Samsung reshuffles key execs amid challenging times

Korean tech giant transfers several senior executives from its group to Samsung Electronics, which is responsible for its smartphone business and the company's main cash cow, as it looks to address business uncertainties.
Written by Eileen Yu, Senior Contributing Editor

Samsung has moved six senior executives from its group headquarters to the company's subsidiaries, in a move to address business uncertainties as the Korean tech giant faces challenging times. 

Samsung Group's chief communications officer, Lee In-Yong, is among several key officials who have been transferred to Samsung Electronics, the affiliate responsible for the company's smartphone business and its biggest cash cow. Others including the heads of legal and human resource also will be heading from the group company to the electronics business unit, reported The Korea Times

Effective from May 1, the high-level reshuffle was reportedly initiated to address uncertainties as Samsung faced market challenges. 

The report cited a company executive who expressed shock over the move, as it was unusual for senior executives to be moved from the group--which is responsible for setting Samsung's strategic direction and the interests of its subsidiaries--to a subsidiary.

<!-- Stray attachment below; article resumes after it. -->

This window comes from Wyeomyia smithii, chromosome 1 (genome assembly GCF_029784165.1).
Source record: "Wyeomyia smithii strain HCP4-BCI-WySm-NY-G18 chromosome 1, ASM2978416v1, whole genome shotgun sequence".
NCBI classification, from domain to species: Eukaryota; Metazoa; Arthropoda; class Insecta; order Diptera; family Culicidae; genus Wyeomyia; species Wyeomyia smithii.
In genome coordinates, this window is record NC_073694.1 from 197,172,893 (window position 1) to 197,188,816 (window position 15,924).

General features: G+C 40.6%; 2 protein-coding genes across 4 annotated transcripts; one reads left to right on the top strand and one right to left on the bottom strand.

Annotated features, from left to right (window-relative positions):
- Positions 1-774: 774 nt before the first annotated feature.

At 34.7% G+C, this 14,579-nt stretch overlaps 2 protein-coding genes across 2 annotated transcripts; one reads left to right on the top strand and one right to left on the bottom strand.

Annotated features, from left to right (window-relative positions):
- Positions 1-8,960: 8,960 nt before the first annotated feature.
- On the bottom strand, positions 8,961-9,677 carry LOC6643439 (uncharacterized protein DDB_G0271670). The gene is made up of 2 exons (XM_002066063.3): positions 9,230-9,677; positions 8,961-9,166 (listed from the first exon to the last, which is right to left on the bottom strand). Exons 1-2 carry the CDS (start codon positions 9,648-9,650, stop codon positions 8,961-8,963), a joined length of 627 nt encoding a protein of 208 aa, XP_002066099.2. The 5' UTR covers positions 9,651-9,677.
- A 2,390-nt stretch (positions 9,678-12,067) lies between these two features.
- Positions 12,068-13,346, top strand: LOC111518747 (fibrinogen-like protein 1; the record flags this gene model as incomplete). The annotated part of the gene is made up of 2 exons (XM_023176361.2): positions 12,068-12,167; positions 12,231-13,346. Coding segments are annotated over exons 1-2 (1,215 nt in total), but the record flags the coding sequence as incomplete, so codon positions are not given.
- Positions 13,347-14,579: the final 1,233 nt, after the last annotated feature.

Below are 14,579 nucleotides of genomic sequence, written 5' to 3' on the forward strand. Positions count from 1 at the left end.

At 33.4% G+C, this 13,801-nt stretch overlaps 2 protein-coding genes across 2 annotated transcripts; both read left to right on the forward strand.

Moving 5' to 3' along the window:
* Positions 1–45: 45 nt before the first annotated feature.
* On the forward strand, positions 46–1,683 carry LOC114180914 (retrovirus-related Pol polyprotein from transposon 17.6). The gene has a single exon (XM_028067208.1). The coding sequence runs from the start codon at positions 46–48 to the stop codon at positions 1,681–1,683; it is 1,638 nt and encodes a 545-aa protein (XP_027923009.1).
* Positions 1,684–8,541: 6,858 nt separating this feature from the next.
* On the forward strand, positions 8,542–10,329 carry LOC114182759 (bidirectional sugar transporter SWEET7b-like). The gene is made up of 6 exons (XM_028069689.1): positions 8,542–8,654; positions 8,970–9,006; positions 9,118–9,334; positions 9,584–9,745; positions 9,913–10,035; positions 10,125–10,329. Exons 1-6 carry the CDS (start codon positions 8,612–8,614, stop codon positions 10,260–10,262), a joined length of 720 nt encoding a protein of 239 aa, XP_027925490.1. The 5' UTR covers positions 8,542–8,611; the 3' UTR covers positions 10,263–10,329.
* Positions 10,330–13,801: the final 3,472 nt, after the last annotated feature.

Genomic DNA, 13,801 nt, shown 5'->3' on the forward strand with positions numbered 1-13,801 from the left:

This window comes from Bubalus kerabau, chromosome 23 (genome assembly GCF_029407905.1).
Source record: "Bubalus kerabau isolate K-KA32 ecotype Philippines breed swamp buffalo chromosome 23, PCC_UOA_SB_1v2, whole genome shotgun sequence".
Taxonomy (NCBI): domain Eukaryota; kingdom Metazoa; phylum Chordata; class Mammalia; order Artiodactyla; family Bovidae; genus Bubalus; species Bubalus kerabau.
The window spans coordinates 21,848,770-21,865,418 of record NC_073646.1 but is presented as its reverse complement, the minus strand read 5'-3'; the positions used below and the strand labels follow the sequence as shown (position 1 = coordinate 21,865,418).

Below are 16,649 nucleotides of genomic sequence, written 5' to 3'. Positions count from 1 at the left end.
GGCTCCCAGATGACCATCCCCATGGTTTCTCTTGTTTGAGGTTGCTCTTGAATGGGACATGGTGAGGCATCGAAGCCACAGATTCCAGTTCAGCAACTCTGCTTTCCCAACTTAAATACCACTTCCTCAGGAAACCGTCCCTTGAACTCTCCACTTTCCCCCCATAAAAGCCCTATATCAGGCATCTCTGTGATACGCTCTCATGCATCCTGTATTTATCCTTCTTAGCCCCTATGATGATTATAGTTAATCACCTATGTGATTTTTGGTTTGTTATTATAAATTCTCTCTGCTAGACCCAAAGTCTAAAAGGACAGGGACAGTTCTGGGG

The executive noted that the changes were aimed at helping the Korean tech giant better manage upcoming challenges, including a change in the company's recruitment system and problems in securing suppliers of components for the Galaxy S5

A company spokesperson said the executive reshuffle was necessary to lend more support to the electronics unit as it was the main source of revenue for Samsung. 

Chairman Lee Kun-Hee in January had called for the company to throw out old business plans and drive research and development to remain competitive against modern-day competitors and the fast-paced nature of the electronics market. In his annual speech, Lee added that the past year had been tough due to increasing competition from rivals.

Samsung last month said it was tweaking its business structure to explore other markets and reduce its reliance on the electronics business, which currently accounts for more than 75 percent of the group's overall profits and revenue. "Without another 'Samsung Electronics', the group may lose competitiveness sometime later," the company said. "Our chairman ordered top management at Samsung affiliates to develop business models to ensure profit sustainability."

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